A guy working on his home in the desert, with only his dog for company, begins to experience strange phenomena. When he blacks out, all he has is 9 minutes of cell phone video.
This is some serious old time internet right here.
Give it a try: from any command line, type
telnet towel.blinkenlights.nl and sit back to watch the show. This is the least productive thing you’ll do all day, but you know what they say about all work and no play.
Selma Hayek was introducing Sacha Baron Cohen as the recipient of BAFTA’s Charlie Chaplin Award for Excellence in Comedy. She wheeled out “Grace Cullington” and introduced her as the oldest surviving actress to have worked with Chaplin. The audience was told that as a little girl, Cullington had appeared in 1931’s “City Lights” alongside Chaplin. She then gives Cohen Chaplin’s cane from the movie. And then….
Yeah, it looks cheesy now. It wasn’t back then. This was the most anticipated thing in my life. I was 6.
Remember, we knew nothing about Star Wars.This was pre-pre-pre internet. There were only rumblings about a cool new space movie.
This trailer fed the beast. It was all that was talked about in 1st grade. It’s also surprisingly creepy.
In the 1975 film Jaws, the great Irish actor Robert Shaw plays Quint, the grizzled shark hunting sea captain.
The highlight of the film is Shaw’s monologue about why his character won’t wear a life jacket. He tells the story of being on the USS Indianapolis in 1945, returning from a trip to Tinian*, delivering the Little Boy atomic bomb that would be dropped on Hiroshima. On its way back, it was struck by Japanese torpedoes.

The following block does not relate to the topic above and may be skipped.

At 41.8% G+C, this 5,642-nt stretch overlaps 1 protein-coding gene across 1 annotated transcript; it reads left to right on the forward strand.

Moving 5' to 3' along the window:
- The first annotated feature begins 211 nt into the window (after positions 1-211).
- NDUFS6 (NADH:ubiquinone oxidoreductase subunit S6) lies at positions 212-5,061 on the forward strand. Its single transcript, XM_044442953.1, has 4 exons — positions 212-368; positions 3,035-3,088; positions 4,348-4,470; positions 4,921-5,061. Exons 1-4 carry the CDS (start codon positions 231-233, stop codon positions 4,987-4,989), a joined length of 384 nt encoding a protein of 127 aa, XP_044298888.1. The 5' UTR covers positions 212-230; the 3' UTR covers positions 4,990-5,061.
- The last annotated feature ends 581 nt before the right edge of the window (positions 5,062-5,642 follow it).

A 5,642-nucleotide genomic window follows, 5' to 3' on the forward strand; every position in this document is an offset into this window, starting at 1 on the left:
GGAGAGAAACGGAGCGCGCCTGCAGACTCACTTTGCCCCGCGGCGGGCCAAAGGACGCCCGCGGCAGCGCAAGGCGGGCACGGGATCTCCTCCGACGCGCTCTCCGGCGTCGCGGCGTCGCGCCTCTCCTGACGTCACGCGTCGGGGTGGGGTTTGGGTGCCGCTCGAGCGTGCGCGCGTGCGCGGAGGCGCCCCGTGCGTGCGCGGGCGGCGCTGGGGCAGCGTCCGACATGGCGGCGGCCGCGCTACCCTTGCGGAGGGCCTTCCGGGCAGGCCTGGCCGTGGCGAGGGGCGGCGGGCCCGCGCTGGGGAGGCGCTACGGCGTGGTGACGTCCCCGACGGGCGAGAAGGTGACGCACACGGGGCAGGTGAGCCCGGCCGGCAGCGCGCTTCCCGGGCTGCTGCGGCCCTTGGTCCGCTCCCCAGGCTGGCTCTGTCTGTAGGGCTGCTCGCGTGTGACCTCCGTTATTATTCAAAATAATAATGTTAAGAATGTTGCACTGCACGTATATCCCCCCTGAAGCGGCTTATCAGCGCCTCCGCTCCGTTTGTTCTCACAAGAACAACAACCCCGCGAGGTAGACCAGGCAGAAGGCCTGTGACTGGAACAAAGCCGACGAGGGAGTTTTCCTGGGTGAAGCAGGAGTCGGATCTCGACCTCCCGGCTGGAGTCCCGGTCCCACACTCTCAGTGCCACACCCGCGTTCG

900 men went into the water and 317 came out four days later. Why? Drowning, injuries, saltwater poisoning, but the real reason was sharks. The men were eaten alive by sharks.
Smithsonian magazine has a wonderful piece about the true story of the Indianapolis. It’s well worth your time to read. And then watch the great Robert Shaw below. He takes some artistic liberties with the story, but it’s one of the great performances in the history of cinema. That he wasn’t even nominated for an Oscar is a travesty.
In real life, Shaw was one of the great actors of his generation, but he’d die 3 years later at age 51 of alcoholism. Discovery did a documentary of the making of the film, which was an epically dysfunctional shoot that became the highest-grossing film of all time until Star Wars came along.. It’s also well worth your time.
* My grandfather Ted Wade was stationed on Tinian. He saw the Enola Gay take off; he was told to watch by an officer. But the enlisted men didn’t understand the significance until they saw the faint echoes of the bomb’s mushroom cloud. It was the first atomic weapon ever used against people.